Turning the Tide on Shackling in Indonesia: HRW
April 17, Jakarta: Currently in Indonesia, over 18,000 people with psychosocial disabilities (mental health conditions) are kept in chains – in part because of a dearth of mental health services. But that may begin to change.
During a meeting with Human Rights Watch this week, Indonesia’s minister of health, Nila Moeloek, committed to providing mental health medication in all 9,500 community health centers (puskesmas) across the country. Achieving this could turn the tide against shackling.
More than 57,000 Indonesians with psychosocial disabilities have been subjected to pasung – shackled or locked up in a confined space – at least once in their lives. Despite a ban on shackling since 1977, the practice remains rampant due to a lack of awareness, widespread superstition, and grossly inadequate mental health services.
Take Carika (not her real name), whom I met a year ago. For four years, her family locked her up in a goat shed where she was forced to eat, sleep, urinate, and defecate, simply because she had a psychosocial disability. “My life inside was very sorrowful,” she said. “I could only lie in the shed. I couldn’t even sit up. It was very dirty – there was goat feces all over.”
Carika’s family told me that they felt they had no alternative but to lock her up. Her family struggled to get her mental health care at their local community health center and did not have the money to travel to the provincial hospital.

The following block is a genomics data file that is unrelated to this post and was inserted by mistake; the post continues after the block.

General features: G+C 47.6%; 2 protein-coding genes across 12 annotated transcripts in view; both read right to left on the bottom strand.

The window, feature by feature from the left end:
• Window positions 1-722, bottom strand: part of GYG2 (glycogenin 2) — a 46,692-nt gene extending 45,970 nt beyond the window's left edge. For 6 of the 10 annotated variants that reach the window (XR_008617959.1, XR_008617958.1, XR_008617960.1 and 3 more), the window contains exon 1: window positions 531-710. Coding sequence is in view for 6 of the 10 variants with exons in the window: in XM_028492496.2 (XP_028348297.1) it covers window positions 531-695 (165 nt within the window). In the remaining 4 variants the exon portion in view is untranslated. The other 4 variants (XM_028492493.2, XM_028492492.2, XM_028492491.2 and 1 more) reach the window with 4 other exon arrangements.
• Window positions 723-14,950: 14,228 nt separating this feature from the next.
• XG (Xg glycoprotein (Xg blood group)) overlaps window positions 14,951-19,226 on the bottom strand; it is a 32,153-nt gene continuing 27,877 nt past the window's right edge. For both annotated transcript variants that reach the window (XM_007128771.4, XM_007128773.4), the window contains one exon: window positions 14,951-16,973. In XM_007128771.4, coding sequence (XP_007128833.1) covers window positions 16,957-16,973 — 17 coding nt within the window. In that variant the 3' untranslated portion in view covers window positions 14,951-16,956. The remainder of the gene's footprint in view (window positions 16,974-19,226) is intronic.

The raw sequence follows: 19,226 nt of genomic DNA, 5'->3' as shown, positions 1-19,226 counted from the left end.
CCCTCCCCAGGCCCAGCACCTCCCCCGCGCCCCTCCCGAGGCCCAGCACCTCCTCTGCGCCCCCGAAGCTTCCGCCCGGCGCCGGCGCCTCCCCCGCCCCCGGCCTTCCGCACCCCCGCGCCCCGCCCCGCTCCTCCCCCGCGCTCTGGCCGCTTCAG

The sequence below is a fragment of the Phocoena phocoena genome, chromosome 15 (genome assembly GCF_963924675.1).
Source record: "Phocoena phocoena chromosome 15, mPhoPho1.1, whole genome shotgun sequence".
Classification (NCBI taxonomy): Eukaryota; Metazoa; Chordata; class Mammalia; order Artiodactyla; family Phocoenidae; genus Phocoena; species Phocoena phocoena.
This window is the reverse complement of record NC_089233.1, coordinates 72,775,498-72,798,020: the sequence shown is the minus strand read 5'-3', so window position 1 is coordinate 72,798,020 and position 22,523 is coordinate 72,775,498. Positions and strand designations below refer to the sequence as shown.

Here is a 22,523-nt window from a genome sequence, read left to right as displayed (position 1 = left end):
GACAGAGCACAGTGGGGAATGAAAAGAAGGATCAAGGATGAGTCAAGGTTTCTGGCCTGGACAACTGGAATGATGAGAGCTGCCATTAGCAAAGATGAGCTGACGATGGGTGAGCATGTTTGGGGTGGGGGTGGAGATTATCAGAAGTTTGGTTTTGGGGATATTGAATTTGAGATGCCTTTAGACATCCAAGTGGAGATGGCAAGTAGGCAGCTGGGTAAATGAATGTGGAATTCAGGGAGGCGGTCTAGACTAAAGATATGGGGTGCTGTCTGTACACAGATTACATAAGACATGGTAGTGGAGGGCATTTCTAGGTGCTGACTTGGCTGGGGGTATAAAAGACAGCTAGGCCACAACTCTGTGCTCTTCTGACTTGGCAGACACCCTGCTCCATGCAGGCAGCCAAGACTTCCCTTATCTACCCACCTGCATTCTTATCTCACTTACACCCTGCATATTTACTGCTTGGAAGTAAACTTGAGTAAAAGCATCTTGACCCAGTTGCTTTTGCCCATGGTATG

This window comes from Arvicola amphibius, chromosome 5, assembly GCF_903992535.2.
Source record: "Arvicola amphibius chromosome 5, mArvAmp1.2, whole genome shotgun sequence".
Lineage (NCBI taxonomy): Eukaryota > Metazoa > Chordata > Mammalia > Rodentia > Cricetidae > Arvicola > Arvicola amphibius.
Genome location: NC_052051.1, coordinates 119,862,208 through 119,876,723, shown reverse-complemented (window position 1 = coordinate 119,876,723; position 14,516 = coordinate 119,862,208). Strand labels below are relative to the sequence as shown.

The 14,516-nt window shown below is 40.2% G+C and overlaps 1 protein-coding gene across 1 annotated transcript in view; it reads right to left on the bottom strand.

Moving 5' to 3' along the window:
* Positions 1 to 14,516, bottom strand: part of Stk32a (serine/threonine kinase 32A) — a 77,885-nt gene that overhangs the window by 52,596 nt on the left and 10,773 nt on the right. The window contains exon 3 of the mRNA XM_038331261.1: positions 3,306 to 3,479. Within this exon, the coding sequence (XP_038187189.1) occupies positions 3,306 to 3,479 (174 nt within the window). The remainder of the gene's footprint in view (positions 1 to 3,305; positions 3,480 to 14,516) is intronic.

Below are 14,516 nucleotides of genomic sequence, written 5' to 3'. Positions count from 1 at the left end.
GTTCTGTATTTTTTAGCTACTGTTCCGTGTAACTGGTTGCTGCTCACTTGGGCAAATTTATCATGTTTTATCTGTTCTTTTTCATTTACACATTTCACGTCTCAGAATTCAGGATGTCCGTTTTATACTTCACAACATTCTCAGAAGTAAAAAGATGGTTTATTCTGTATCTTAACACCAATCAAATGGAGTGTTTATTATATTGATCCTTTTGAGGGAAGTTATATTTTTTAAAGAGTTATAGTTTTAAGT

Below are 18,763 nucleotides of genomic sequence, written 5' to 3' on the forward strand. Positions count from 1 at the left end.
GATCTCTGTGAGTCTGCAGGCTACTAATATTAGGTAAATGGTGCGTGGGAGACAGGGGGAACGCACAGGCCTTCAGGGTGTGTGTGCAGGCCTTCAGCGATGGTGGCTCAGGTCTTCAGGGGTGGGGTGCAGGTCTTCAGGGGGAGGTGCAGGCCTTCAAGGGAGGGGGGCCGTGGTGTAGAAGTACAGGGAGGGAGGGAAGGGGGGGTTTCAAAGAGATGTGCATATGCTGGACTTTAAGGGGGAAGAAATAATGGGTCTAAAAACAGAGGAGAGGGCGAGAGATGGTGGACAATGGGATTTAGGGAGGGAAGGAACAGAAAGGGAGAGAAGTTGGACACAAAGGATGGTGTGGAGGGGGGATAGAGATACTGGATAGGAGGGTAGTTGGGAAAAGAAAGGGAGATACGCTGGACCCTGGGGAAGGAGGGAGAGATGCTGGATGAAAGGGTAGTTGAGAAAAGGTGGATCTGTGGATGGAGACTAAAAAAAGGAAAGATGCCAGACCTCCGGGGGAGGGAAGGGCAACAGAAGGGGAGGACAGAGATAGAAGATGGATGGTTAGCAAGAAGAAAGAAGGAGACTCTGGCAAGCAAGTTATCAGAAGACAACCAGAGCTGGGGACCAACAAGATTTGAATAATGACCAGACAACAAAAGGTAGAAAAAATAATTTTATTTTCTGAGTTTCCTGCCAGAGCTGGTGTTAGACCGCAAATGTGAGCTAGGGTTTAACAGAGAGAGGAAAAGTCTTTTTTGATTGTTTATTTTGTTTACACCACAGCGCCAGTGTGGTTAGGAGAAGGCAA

When Carika did receive access to mental health care, she was able to live just like others in her community and even started a catering business. However, once the medication ran out, her condition deteriorated rapidly and she is now back to being locked up in the shed.
Under a new mental health law, the government is supposed to provide mental health medication in primary health centers, but the law is not being implemented.
Human Rights Watch recently released a report, “Living in Hell,” about shackling and other abuses against people with psychosocial disabilities in Indonesia. We called on the government to enforce the ban on shackling and ensure access to mental health care. As part of a social media campaign, #BreakTheChains, 1,000 people wrote and over 3,500 tweeted to Indonesia’s health minister in support of this call.
We were encouraged by what the health minister told us. She now needs to demonstrate her willingness to deliver on that commitment by producing a detailed and sustainable plan for providing community health centers with mental health medication. Lack of medication should no longer be an excuse for shackling people with psychosocial disabilities like Carika.
The Oslo Times